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open-access-imgOpen AccessThe disproportionate risk burden of CT scanning on females and younger adults in Australia: a retrospective cohort study
Gibson David A.,
Moorin Rachael E.,
Semmens James,
Holman D'Arcy J.
Publication year2014
Publication title
australian and new zealand journal of public health
Resource typeJournals
Abstract Objectives: To explore the interaction of computed tomography (CT) use, dose and radiation risk of Australian Medicare‐funded CT scanning and the impact on cancer incidence and mortality. Methods: This retrospective cohort study used records of Medicare subsidised CT scans in Australia (2006/07 to 2011/12) and Australian CT dosimetry. The annual number, rate and adjusted likelihood of CT were determined for gender, age and examination type. Incident cancer and cancer‐related mortality attributable to CT in Australia were estimated using lifetime attributable risk coefficients, dosimetry and scan numbers. Results: The number of CT scans increased by 36% from 2006/07 to 2011/12. Only patients aged 0–4 years did not present an increase in CT scanning rates. Females were 11% more likely to be scanned than males. Head, abdomen/pelvis and spine CT scans were the most likely areas scanned. Females were attributed 61% of both incident cancers and cancer‐related mortality from 55% of scans performed. Patients aged 15–44 years were attributed 37% of incident cancers and 30% of cancer‐related mortality from 26% of CT scans. Conclusions: CT in Australia is increasing, including in groups at higher risk from ionising radiation. This presents a complex set of risk/benefit considerations for clinicians and policy makers.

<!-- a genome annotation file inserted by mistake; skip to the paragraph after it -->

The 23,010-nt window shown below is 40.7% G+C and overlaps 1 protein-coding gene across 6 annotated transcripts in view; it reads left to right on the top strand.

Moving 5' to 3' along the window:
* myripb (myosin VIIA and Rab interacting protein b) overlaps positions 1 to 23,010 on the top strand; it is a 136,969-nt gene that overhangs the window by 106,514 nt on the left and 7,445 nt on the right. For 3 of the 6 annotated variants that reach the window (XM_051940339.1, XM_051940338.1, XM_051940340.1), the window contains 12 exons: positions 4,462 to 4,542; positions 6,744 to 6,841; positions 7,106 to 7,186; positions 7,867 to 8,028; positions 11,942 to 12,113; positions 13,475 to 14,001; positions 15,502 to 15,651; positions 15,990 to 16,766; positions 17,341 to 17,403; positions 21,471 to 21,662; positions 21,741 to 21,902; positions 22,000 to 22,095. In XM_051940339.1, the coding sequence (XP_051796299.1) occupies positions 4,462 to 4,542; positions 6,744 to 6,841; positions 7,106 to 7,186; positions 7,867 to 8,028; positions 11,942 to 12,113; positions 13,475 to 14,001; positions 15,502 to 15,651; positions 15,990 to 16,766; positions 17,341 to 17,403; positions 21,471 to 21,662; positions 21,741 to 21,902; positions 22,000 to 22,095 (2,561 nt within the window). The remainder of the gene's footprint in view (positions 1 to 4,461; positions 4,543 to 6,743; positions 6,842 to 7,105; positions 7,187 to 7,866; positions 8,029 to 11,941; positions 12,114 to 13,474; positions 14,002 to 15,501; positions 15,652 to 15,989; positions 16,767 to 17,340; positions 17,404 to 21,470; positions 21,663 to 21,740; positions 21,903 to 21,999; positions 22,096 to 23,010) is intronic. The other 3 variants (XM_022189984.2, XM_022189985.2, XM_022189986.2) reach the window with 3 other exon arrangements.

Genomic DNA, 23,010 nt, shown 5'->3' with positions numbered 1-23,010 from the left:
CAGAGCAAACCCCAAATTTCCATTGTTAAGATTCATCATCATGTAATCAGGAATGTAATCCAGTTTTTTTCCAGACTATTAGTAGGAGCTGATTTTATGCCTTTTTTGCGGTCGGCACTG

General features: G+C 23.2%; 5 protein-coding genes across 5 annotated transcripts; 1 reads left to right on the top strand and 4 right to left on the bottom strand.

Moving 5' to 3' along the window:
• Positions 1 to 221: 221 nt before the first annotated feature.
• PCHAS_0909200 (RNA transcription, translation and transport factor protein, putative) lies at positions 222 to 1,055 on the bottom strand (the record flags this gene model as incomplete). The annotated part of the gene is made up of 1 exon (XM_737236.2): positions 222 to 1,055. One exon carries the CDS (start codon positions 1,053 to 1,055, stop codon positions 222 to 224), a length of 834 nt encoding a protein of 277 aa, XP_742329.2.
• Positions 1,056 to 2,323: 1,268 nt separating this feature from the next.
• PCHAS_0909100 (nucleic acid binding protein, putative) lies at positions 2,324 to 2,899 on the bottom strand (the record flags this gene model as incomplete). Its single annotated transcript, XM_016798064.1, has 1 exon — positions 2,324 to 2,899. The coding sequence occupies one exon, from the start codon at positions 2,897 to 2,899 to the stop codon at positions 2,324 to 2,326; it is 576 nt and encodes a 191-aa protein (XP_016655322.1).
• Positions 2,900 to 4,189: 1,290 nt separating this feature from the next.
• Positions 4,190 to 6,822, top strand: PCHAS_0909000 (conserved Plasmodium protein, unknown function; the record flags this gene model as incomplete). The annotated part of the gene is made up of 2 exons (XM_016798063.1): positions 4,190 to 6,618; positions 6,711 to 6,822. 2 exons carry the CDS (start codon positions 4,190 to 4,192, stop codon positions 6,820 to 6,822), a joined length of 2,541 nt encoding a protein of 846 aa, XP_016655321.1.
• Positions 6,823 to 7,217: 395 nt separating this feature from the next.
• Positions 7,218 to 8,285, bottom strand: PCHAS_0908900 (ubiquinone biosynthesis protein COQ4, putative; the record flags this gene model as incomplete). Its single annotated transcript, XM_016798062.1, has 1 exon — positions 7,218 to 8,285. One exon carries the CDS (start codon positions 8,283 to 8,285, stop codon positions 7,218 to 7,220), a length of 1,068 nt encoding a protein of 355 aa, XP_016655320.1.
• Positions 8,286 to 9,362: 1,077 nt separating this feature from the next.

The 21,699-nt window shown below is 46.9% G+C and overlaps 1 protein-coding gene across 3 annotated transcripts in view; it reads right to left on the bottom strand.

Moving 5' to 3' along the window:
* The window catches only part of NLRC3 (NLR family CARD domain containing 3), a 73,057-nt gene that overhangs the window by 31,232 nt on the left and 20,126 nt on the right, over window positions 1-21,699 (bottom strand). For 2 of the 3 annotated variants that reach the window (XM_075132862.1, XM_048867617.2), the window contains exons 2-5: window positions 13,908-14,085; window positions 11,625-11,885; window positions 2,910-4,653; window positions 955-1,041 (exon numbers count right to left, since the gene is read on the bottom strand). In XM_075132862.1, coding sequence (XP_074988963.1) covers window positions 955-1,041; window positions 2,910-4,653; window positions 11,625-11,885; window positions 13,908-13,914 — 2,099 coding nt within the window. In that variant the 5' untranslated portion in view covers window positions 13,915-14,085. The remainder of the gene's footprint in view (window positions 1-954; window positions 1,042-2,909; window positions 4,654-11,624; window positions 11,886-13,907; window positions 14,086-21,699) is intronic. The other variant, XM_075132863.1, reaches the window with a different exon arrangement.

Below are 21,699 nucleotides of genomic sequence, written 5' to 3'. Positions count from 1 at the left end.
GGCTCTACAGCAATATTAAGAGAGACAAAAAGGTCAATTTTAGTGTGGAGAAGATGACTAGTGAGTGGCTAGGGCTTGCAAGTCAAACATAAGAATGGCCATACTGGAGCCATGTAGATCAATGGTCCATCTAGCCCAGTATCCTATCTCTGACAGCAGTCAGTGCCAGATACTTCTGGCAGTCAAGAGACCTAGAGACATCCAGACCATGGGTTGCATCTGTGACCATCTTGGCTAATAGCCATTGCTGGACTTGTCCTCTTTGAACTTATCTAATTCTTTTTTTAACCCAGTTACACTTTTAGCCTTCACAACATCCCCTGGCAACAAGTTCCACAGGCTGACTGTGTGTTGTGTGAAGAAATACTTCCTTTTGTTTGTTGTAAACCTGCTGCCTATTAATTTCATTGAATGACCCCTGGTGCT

Subject(s)cancer , cohort , cohort study , computed tomography , incidence (geometry) , medicine , nuclear medicine , optics , pelvis , physics , radiology , retrospective cohort study , surgery
SCImago Journal Rank0.946

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